Have you ever noticed how sharp Japanese knives are, when they come out of box? They are indeed extremely sharp. Thousands of years of craftsmanship combined with modern techniques present these masterpieces. So, keeping these knives top notch condition is requires skill. It takes lots of patient and practice to learn how to sharpen a Japanese knife.
Among many other ways, in this article we will give you step by step lesson how to sharpen Japanese knife on a whetstone. Let’s start….
Why you need to sharpen knife
It is important to ensure that your knives are sharp so that they are able to cut through food with less slippage, regardless of whether you are a professional chef or a weekend food enthusiast. The following are some reasons why you should keep your knives sharp:
- Sharp blades enable you to cut more food in less time.
- When it comes to the appearance of raw foods, a sharp blade is imperative for chefs.
- When a blade is dull, it slips on food and increases the risk of injury.
- See the difference between a dull blade and a sharp blade when you slice basil or sushi. If the blade becomes dull, it presses down on the food, causing it damage on a cellular level.
Sharpening a Japanese Knife
It is important to note that sharpening methods differ between Japanese knives with a single edge and those with a double edge. Here, we will outline the steps for sharpening a Japanese knife.
In order to begin, you will need:
First you need to prepare before you start sharpen,
Submerge your whetstones into water. In my case, depending on the condition of the blade, I personally use 3 types of whetstones. Grit 400 (Arato/rough) for creating new edge, grit 1000 (Nakato/medium) for clearing edge and grit 3000 or higher(Shiageto) for polishing the edge. Soak those stones until air bubbles come out. It generally takes about 10 minutes.
If your knife doesn’t cut well during daily use, sharpen it with a medium whetstone and a finishing whetstone. If you feel you need to create new edge start with the rough whetstone, form the new edge and then sharpen using the medium whetstone and finishing whetstone to remove bluntness and polish the edge. To prevent the whetstones from slipping, a wet towel should be prepared.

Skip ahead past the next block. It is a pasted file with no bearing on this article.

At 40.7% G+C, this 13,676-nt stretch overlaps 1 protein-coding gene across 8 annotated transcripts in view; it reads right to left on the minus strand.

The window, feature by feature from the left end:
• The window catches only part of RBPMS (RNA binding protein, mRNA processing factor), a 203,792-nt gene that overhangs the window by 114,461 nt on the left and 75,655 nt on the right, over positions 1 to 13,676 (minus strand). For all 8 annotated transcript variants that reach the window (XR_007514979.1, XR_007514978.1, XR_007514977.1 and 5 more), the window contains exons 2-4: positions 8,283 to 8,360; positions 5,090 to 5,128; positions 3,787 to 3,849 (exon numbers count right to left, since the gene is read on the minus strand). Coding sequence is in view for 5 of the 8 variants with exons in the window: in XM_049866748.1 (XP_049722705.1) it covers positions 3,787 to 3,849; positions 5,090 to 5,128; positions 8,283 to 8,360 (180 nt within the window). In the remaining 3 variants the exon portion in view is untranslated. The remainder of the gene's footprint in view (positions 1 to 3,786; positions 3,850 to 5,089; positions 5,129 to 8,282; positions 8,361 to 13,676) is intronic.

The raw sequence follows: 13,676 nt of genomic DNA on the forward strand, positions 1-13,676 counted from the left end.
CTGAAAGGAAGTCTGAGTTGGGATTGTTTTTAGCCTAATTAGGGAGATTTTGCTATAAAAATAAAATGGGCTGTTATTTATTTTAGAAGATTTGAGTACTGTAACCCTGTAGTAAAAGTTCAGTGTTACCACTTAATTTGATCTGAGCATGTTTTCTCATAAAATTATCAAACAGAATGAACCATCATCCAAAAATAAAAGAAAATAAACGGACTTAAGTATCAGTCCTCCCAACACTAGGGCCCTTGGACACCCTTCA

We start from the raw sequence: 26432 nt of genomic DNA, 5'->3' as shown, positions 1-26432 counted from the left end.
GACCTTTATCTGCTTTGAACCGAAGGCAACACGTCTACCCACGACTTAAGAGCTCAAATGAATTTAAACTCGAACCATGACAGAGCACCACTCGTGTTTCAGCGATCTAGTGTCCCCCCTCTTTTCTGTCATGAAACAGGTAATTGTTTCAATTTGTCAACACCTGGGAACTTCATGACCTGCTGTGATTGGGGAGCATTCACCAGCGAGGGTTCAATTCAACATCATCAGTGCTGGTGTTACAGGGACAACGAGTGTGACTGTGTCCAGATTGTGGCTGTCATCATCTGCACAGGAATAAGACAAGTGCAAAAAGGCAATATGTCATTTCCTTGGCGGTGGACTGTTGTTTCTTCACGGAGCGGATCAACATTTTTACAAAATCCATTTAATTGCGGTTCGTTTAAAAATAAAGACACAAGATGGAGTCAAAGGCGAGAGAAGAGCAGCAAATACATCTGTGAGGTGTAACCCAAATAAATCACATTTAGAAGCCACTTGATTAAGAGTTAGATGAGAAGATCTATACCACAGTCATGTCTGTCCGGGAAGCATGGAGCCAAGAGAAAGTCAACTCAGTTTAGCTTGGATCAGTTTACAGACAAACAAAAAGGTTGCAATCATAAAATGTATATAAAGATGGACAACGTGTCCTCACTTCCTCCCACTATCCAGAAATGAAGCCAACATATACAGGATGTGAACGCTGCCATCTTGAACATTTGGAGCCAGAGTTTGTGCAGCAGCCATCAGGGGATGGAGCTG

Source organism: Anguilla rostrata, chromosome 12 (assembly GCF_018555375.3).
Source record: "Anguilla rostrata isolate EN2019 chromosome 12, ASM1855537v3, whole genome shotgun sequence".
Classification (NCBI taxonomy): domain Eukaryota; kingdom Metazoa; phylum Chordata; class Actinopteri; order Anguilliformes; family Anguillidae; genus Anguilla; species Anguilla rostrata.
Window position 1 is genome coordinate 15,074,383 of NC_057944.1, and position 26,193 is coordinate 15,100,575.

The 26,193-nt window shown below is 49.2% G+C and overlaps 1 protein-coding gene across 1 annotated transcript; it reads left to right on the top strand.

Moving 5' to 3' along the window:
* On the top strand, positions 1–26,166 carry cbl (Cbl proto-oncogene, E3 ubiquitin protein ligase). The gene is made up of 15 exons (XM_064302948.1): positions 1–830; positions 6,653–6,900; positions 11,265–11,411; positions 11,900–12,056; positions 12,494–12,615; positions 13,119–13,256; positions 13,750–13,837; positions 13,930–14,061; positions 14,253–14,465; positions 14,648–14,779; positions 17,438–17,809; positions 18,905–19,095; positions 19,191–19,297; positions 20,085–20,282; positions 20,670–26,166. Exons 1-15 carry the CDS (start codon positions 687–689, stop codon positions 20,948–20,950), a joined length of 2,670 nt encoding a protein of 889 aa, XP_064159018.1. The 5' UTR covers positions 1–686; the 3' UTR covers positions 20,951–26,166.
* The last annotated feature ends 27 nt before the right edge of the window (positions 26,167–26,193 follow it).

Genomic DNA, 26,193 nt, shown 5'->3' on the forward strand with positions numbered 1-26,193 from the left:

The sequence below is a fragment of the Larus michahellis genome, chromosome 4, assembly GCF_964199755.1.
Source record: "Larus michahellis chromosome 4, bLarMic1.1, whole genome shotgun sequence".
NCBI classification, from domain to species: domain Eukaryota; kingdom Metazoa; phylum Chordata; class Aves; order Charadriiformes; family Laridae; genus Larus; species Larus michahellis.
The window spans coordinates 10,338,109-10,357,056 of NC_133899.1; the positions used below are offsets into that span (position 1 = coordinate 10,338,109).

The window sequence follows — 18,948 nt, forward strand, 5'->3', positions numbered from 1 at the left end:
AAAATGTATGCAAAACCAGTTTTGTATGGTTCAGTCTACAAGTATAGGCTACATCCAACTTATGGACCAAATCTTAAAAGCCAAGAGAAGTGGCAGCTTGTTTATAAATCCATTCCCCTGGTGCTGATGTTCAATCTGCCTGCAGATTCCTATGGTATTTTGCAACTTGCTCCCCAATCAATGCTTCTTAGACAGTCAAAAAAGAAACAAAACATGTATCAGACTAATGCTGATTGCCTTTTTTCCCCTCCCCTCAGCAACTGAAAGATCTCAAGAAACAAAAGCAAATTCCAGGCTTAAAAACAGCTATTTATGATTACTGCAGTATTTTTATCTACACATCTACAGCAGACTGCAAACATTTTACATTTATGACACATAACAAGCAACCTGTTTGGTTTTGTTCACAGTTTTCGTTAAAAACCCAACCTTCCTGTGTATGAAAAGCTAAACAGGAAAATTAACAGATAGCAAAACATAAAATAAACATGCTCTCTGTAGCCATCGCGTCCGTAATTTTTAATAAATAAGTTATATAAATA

Once set up is ready, lets go through the steps of sharpening:
Let’s assume your gyuto totally messed up and you need new edge for your knife. Start with arato and face side of the knife. For the Japanese knife sharpening angle will be 10° to 15° which is about 2 coins high. Use the whole blade and whole stone surface while sharpening. When you have sharpened the blade several times, run your finger along the side. If you feel it catches your finger (referred to as a “burr”) then you are making progress.
Repeat the same process doing the blade face side down. This time your target will be remove the burr. It is good practice to pick up your side of the knife blade. While starting with the stone either start from the bottom or from the tip of the blade.
Keep repeating the process for few times, once you are comfortable enough that you have a new edge, move up to your medium stone and repeat steps 1 and 2. What the medium stone will do is, clear all the rough edges created by the rough stone and smooth the edges. Be sure you keep cleaning the stone with water the whole time.
Then the only job left is to polish the edge. Once you start with polishing stone you need to have more patience as the stone’s main job is polish the edges.
It is recommended that you apply an oil coating to the newly sharpened knife after carefully washing it in hot water and wiping away the moisture carefully with a dry cloth. You may also wrap the knife in plastic or similar material and store it in a dry location.
These are pretty much straight forward steps how you sharpen your Japanese knife by hand. If you want to sharpen a yanagiba start with flat surface first once you feel the burr, then start with the edge surface. Start with rough stone then move to medium and polishing stone.
The most important points to keep in mind when sharpening a knife
- Make sure you do not cut yourself when touching the blade directly.
- If your knife made with high carbon steel make sure you clean it thoroughly.
- In the event that the blade is sharpened too thinly, the blade will develop nicks and the cutting edge will lose its sharpness quickly.
Be safe and enjoy your cooking! Until next time!!!
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